AT&T is making a fool of itself as it urged the Federal Communications Commission to avoid reclassifying broadband providers as common carriers, as supporters of net neutrality want.
The company argues that reclassifying ISPs under Title II would force giant changes in the peering and interconnection markets.
“For example, if broadband Internet access service is a telecommunications service, then broadband Internet access providers could be entitled to receive transport and termination fees under section 251(b)(5).15. The Commission could not avoid this occurrence by establishing a bill-and-keep regime because, unlike voice traffic, Internet traffic is asymmetric,” reads a letter wrote by Robert Quinn, Senior Vice President.
“And because Internet traffic would now be subject to reciprocal compensation, virtually every settlement free peering arrangement would have to be replaced by newly negotiated arrangements implementing the reciprocal compensation provisions of the Communications Act,” he continues.
The company also claims that the reclassification would bring lots of new requirements for ISPs that don’t directly serve consumers.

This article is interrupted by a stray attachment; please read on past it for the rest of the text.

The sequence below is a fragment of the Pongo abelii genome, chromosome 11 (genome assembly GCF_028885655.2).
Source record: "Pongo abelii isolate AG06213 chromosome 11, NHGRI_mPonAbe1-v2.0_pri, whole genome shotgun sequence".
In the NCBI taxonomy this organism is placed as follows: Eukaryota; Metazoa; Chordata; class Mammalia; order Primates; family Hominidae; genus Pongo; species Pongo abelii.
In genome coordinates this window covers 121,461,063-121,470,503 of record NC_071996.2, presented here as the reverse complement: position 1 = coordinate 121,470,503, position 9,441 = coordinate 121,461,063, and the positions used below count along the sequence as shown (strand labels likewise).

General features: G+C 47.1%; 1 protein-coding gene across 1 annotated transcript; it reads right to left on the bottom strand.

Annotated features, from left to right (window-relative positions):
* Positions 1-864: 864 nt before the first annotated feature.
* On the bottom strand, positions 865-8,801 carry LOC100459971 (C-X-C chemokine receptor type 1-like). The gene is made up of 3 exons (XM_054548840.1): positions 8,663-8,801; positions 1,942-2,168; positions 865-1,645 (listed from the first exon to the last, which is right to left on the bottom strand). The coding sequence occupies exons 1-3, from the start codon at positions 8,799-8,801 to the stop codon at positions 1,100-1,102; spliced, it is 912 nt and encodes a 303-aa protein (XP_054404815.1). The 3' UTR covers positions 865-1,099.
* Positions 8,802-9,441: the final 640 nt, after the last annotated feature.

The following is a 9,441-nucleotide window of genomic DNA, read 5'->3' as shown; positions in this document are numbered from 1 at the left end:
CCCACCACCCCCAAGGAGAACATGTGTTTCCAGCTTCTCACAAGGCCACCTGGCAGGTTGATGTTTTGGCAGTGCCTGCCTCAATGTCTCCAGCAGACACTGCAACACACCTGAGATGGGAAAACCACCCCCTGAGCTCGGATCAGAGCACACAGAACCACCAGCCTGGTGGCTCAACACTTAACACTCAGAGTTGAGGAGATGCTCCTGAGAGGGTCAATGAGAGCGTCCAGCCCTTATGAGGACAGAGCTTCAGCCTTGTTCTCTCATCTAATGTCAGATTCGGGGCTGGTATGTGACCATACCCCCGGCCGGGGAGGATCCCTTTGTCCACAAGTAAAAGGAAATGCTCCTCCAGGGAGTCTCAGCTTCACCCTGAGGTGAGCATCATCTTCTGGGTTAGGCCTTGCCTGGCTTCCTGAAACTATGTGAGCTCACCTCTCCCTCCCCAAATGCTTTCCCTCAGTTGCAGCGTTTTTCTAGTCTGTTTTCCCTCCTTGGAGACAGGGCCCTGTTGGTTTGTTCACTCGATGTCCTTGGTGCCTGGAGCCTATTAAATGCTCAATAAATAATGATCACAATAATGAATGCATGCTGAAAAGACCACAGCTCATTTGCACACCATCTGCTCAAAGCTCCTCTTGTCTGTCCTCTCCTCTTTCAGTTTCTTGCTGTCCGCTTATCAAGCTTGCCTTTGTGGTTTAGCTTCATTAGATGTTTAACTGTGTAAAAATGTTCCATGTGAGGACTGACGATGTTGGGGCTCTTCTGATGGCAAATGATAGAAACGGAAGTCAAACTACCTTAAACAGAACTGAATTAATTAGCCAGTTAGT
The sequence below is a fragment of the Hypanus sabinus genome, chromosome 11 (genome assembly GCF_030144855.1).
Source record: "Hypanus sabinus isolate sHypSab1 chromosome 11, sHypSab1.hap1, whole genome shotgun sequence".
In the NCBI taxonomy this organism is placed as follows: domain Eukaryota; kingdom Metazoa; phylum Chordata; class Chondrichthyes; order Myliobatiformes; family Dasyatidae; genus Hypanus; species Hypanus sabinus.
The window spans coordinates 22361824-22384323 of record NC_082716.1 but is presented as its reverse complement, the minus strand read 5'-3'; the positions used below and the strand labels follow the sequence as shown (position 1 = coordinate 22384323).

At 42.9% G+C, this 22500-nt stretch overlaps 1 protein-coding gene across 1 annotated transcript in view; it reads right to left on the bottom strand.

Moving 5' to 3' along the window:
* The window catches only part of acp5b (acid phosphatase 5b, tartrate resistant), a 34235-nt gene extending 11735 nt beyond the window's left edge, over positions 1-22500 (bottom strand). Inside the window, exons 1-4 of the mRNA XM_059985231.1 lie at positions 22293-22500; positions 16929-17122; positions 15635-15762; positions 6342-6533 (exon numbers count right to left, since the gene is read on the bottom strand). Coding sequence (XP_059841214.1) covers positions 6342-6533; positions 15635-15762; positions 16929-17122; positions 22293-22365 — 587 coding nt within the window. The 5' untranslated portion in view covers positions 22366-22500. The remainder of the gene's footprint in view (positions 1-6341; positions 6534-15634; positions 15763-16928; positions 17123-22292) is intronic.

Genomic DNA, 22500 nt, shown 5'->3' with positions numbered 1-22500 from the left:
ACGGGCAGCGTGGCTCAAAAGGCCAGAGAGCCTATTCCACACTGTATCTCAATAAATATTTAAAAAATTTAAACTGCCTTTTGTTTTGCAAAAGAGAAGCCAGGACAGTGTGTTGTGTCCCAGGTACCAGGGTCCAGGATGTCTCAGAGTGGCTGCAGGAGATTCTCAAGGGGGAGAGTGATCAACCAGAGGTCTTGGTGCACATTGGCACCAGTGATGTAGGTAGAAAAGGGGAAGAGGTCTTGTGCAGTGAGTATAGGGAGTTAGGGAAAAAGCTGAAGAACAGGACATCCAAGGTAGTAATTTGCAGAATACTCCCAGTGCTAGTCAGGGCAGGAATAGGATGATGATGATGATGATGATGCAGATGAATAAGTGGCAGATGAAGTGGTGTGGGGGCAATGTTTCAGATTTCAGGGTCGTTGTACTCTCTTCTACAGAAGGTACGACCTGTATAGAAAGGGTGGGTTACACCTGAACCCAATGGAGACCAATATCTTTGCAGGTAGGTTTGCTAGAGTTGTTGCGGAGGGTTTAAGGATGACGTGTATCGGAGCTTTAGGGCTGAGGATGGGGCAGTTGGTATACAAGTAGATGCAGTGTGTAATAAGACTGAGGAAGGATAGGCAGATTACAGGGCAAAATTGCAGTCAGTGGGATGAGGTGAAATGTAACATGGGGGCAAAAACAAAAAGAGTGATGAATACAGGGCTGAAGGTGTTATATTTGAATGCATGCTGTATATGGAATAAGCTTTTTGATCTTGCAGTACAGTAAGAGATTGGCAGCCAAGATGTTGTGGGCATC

Critics are, of course, slamming AT&T’s position, saying that the entire thing is nonsense.
If the FCC reclassifies broadband providers, these companies become open to common carrier rules. Basically, the FCC would once more be able to compel them to abide by net neutrality rules and to stop making deals like the one Comcast and Verizon signed with Netflix to push its content to the Internet fast lane.
Under the net neutrality principles, companies are not allowed to discriminate against content or customers and they’re not allowed to throttle with Internet speeds. Basically, they have to do their jobs and allow subscribers to access whatever content they want under the best conditions.
“As usual, AT&T's positions are laughable at best—though disingenuous is more like it. Nothing in Title II says that every last provision has to apply to any Title II service. That's the whole point of forbearance. The fact that broadband providers could be entitled to something doesn't mean they actually are entitled to it, or that AT&T's cost-causation story is true,” Matt Wood, policy director for Free Press, told ArsTechnica.
The entire situation can be blamed on a decision taken by a federal court decision earlier this year that prohibited the FCC to impose rules on ISPs, even if these are simple prohibitions against blocking web services and Internet fast lanes.